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24 Dec 2016

The need for the Medical Marijuana Act

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December 24, 2016 Category: Commentary Posted by:

ABOVE PHOTO:  (AP Photo/Haven Daley, File)


Derek Green

Derek Green

By Councilmen Derek Green and Bobby Henon

This year, Governor Tom Wolf signed the Pennsylvania Medical Marijuana Act into law, authorizing a highly regulated medical marijuana program.  We offered legislation that will provide for the zoning uses that it requires, which we expect Mayor Jim Kenney to sign soon.  Our approach strikes a balance between access to the limited number of dispensaries and protection of communities, while preserving a role for the City.

The state law set zoning restrictions that would leave Philadelphia with virtually no locations where dispensaries could locate without a state waiver.  The City intends to seek a waiver based on our legislation.

The Commonwealth is working swiftly to draft regulations and roll out the program.  Applicants will need site control and start the zoning process to be eligible.  We introduced Bill No. 160919 to codify rules in time for the expected February opening of the state’s application process.

Bill No. 160919 would allow grower/processors to operate in some industrial zones.  Dispensaries would be permitted in most commercial zones as of right if they are at least 500 ft. from both regulated uses, including pawnshops and check cashing operators, and some protected uses, like schools, parks, and libraries, effectively removing dispensary locations from residential neighborhoods.

Our bill would permit a reasonable number of locations throughout the City, so that prices for available parcels do not skyrocket, with a fairly evenly distribution across Council and planning districts.  We believe this is a fair approach: acceptable to our communities, potential patients, and the Commonwealth.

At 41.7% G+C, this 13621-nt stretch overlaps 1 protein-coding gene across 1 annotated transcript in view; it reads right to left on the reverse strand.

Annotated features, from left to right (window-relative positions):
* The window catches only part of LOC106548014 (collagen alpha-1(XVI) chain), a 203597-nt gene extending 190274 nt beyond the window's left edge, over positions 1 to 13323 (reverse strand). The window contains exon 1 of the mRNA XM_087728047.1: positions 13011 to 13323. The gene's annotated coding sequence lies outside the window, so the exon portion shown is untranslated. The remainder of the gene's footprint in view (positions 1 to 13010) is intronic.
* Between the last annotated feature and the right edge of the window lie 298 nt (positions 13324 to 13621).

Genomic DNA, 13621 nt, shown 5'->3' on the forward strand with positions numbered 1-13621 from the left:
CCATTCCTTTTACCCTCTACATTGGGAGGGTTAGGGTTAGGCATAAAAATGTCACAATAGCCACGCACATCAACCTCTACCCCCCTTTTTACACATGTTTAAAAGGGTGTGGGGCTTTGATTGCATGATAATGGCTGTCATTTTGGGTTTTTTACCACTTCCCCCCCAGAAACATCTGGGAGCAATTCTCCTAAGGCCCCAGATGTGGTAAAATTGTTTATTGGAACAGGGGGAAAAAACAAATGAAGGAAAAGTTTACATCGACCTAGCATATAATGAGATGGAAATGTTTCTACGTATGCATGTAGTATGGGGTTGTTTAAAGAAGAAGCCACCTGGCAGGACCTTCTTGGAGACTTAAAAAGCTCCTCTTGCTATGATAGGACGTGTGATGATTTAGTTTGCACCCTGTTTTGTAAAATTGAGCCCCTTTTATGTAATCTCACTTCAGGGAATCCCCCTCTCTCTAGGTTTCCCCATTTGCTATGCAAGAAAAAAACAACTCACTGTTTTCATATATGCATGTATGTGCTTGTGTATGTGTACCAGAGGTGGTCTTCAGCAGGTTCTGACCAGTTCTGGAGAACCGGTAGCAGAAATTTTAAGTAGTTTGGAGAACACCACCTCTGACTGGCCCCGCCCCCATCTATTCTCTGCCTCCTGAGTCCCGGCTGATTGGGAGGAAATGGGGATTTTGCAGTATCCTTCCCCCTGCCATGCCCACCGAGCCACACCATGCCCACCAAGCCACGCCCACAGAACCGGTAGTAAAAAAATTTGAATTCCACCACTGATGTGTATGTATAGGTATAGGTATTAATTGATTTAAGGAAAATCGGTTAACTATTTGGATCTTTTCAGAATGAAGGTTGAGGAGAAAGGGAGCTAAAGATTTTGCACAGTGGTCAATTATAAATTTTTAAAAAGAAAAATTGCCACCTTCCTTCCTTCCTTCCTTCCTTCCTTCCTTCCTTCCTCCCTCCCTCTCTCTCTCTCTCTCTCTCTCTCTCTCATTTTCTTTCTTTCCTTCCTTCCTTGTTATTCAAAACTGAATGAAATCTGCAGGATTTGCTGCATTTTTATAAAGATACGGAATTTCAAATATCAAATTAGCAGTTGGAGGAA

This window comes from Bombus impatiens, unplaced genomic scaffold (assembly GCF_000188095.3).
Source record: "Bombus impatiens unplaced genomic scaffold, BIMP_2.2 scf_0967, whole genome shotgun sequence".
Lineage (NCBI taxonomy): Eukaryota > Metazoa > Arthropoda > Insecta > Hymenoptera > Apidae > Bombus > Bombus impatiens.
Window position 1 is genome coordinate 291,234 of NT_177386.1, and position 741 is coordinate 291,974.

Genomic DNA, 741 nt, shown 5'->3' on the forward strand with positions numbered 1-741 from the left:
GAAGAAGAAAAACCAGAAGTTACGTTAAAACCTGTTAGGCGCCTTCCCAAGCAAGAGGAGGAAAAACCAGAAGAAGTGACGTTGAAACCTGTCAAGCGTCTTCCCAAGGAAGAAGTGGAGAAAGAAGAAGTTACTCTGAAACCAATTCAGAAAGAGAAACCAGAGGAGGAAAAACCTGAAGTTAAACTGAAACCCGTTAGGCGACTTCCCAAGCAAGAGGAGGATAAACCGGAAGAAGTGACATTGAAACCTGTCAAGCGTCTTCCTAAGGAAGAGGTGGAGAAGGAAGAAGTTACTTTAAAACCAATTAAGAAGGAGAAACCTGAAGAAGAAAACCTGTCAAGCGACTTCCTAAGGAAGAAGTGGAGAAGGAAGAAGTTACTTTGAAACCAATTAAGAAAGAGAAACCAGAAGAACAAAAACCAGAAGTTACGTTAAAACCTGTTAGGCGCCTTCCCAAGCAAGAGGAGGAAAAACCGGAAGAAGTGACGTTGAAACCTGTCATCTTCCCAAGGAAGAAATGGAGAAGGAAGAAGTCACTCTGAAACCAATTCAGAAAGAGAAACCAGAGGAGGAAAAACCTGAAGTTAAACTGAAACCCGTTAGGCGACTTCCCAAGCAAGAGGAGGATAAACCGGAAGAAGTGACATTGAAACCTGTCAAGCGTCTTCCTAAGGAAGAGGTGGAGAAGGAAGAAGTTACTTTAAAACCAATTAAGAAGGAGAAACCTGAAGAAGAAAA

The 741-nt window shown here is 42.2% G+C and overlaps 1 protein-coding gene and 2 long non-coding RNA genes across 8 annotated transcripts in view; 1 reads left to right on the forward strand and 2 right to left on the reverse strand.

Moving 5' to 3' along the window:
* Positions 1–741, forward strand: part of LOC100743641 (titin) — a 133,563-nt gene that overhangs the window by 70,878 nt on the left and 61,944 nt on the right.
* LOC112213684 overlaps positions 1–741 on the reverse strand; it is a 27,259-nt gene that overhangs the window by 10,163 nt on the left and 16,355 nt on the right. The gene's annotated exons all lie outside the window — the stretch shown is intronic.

The state program targets people with serious medical conditions, including Autism, cancer, and PTSD.  All parties involved, including patients and doctors, will require state documentation.  Prescriptions will not be provided directly to patients, but transmitted to dispensaries.

Neither smoking nor smokable plant material will be allowed, and edible forms may not be sold.  Unlike some other states, home growing will remain illegal.  Instead, the state will allow oils, liquid, tincture, topical forms, and other processed delivery methods obtained from licensed facilities.

Had Council not passed zoning rules and if the City does not obtain a waiver by the end of this year, the state will retain the power to grant waivers, presumably on an applicant-by-applicant basis.  Our intention is to prevent state preemption on what we know is coming soon by enacting sensible rules now.

In short, the medical marijuana program has the potential to provide relief to suffering citizens and jobs for others.  We have worked to keep control of the land use issues at the City level.  Bill No. 160919 provides a balanced approach to the questions posed by this new state program.

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